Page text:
“I am sad I could not show the path which you expected but really wish you could succeed in your next move.”
This is the message on my last working day, sent by my manager. We worked together for 2 and half years and met only twice. But I always admired his confident approach towards team members, a young dynamic leader.
I have managed tough situations with my own team racing against the clock , but I had to unlearn many of my conventional leadership qualities to grasp from my vibrant recent leaders. Now, I am really seeing the difference between, what a real leader is and how he/she sets our way for career growth.
A casual internet research, slowly absorbed me into this topic to spend some quality time and to script this blog.
The mark of a true leader is not a position, or a title held but it is how many people are willing to follow/learn them
Are leader’s born? May be or may be not.
But I firmly believe that they can be made.It is easy to list the qualities and attributes a good leader should have. But a consistent methodology or even consensus of the nature of effective leadership has been the subject of great debate. A universally accepted concept of leadership remains elusive as it continues to evolve.
Emergence of Leadership
Human beings are social animals who bond together, but also look for an order against the chaos of life. We built a society for tasks that cannot be accomplished individually. As a result someone is inevitably in charge. This early idea of leadership was born in an age were expanding the boundary and saving the tribe was the key to survival. Leaders started emerging formally or informally, Implicitly or explicitly, perceptually or behaviourally to take charge of a leaderless group.
And later with the rise of the industrial revolution, a new kind of leader emerged: Economic. Captains of Industries like Oil barons, factory owners built an empire based on modern technology instead of swords and armies. But at the expense of the people they employed. This led to rise to Union leaders.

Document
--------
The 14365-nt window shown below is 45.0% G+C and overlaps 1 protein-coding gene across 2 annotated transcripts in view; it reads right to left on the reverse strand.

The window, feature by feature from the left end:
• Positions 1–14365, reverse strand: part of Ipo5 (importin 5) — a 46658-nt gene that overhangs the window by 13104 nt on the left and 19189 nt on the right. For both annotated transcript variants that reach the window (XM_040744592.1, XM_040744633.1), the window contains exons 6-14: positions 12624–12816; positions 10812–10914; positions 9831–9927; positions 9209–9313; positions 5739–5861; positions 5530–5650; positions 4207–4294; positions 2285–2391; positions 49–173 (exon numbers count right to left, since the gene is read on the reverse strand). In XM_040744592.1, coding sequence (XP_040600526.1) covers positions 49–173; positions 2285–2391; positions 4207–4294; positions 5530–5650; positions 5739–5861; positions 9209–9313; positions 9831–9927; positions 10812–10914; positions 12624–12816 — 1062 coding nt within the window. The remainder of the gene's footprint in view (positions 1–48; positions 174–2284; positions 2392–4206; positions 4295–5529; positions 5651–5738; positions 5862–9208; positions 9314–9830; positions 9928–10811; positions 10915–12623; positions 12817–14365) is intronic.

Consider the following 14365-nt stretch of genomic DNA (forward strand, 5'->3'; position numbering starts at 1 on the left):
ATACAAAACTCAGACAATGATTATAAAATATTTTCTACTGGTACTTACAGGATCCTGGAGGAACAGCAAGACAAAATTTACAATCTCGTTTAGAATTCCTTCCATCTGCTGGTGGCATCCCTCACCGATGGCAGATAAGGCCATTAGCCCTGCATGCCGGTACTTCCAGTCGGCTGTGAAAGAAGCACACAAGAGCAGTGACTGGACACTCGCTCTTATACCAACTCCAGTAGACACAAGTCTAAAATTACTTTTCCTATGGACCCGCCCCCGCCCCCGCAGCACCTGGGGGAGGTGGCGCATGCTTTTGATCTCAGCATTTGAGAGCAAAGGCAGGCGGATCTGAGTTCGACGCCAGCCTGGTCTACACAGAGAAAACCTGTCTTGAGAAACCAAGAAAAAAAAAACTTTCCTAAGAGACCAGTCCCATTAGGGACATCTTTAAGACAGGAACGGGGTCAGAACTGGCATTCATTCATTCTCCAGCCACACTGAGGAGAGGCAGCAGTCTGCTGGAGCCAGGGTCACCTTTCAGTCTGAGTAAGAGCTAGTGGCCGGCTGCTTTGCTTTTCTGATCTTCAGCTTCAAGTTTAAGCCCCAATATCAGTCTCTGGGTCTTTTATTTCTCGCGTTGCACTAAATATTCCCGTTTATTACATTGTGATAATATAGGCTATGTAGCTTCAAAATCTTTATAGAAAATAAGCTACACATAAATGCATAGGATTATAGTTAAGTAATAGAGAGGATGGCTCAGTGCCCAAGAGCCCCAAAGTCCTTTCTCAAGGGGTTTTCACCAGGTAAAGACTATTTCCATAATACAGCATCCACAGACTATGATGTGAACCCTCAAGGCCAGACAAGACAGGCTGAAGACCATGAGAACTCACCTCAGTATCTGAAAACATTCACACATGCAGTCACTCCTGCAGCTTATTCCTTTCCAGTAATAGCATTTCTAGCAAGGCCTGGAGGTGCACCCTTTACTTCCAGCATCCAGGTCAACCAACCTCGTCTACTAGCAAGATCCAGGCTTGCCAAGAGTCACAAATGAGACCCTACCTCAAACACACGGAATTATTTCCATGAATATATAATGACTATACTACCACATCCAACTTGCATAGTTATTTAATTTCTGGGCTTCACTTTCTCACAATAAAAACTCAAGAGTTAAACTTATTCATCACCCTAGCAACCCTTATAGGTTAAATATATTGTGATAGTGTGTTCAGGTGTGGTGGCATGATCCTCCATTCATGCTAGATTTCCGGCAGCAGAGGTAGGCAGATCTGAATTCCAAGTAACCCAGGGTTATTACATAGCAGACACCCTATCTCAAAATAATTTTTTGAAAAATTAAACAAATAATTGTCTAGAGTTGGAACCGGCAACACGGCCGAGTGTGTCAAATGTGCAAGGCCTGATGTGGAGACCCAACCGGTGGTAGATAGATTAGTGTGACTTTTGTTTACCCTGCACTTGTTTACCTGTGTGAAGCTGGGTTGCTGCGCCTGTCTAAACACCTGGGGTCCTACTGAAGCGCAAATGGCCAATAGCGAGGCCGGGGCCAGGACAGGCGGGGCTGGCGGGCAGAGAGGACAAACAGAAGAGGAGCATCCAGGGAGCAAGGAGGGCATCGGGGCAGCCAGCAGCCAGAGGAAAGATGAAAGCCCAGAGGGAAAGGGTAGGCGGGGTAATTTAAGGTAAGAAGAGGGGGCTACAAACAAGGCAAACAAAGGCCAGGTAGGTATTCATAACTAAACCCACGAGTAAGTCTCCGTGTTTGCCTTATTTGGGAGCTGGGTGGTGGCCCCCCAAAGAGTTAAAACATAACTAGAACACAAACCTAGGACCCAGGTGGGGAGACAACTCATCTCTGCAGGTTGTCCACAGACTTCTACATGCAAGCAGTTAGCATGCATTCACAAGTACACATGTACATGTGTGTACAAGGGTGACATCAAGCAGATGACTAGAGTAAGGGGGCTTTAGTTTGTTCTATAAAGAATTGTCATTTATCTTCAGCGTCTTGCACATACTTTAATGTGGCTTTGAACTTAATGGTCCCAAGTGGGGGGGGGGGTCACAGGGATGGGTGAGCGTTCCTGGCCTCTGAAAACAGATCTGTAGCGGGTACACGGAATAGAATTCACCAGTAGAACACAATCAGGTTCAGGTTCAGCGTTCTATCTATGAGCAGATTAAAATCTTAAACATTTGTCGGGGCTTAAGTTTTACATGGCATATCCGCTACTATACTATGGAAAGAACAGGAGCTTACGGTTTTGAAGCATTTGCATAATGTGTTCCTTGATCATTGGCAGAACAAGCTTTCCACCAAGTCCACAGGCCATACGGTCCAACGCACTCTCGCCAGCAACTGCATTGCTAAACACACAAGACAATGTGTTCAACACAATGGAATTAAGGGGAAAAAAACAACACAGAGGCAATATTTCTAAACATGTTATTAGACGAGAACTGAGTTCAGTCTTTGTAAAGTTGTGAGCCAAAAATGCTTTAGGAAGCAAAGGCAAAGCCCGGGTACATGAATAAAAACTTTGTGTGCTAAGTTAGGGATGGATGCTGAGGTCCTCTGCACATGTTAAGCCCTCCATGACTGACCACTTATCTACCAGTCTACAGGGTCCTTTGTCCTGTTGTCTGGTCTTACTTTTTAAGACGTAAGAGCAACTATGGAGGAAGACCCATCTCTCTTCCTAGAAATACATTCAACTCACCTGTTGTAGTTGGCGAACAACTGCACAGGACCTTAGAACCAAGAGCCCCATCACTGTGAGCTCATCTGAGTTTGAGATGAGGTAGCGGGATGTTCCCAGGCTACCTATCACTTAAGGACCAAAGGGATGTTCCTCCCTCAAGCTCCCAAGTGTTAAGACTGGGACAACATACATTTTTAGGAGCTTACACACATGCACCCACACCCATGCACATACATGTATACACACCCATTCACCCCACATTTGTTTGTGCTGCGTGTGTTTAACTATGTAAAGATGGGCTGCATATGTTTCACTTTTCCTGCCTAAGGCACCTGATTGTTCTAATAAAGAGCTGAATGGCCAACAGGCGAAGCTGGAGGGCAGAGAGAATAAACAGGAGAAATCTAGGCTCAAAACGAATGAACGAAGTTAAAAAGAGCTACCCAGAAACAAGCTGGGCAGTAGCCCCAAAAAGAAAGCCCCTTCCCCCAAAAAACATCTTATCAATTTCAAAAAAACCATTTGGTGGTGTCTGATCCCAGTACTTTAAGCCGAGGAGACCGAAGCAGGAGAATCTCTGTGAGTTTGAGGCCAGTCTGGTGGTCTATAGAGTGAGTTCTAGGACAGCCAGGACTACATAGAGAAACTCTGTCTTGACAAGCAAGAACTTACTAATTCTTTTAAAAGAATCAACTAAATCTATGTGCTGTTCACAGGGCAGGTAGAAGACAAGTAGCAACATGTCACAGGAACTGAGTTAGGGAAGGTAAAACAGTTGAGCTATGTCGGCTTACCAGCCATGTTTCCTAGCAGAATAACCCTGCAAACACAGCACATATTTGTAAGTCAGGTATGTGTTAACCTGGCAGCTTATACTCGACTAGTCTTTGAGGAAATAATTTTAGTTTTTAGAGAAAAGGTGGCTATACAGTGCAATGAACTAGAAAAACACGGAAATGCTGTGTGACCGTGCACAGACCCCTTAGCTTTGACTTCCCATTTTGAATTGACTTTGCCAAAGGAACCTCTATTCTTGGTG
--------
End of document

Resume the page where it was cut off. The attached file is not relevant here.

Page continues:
With revolution in Industrial growth, the number of scientific leaders also increased. Psychiatry and Psychology came into prominence. Studies about workplace environment, keeping employees happy, positive ambience etc. to improve productivity started gaining importance. Character analysis and attitude became vital to evaluate the influence of a boss/leader.
Leading Theories of Leadership
Leaders and leadership have evolved and changed with each era. Though it is a nascent field of study there are many different theories to substantiate the idea of leadership.
Trait Era (Great Man Theory & Trait Theory):
Great man theory supports leaders as born heroes with specific set of traits and attributes. This innate qualities make them ideal candidates for leadership roles of authority and power (Political, Military or Religious). The biography of many such leaders are the base for history.
Leaders like Napoleon, Genghis khan, Alexander, Adolf Hilter & Mahatma Gandhi are believed to be born to rise against the odds and defeat rivals . They did inspire great number of followers along the way. This theory supported autocratic leadership, that someone in power should never be questioned. Many followers succumbed to this kind of leadership out of fear for survival. The others worshipped their leaders like god.
Trait theories proposes that characteristics of a successful leader can be either inherited or acquired. Identifying the right combination of physical, mental and social characteristics to make an effective leader gained significance.
Obviously, both these theories had several problems. There were no empirical data to prove the validity of the individual. Further, a certain bias inherently exists as in History.
Though these theories lost charm in modern days, psychometric tools used today during recruitments are an on the basis of trait theories.
New theories have given way to ideals such as authentic & environmental influenced leadership.
These theories invert the traditional paradigm of vertical leadership to a flattened form of dynamic leadership where leaders are interchangeable dependent on the task. This started the classical vs contemporary leadership discussions.
While the intricacies of each theory cannot be completely and exhaustively examined in this blog, the review and evolution of leadership principals is important in providing a framework to a better understanding of leadership Qualities from the early to modern age.
Failures are steppingstones to success
That is an easy to say quote than done. Leadership crown does come with a huge risk and responsibility. Just flip the pages of history to see many such failures during various times with huge cost paid.
These negative unintended consequences could occur because of oversight, errors, ignorance, ego, lack of expertise, lack of empathy, flawed communication, and inability to lead.
“Oh yes, the past can hurt. But you can either run from it or learn from it.” –Rafiki, from The Lion King, 1994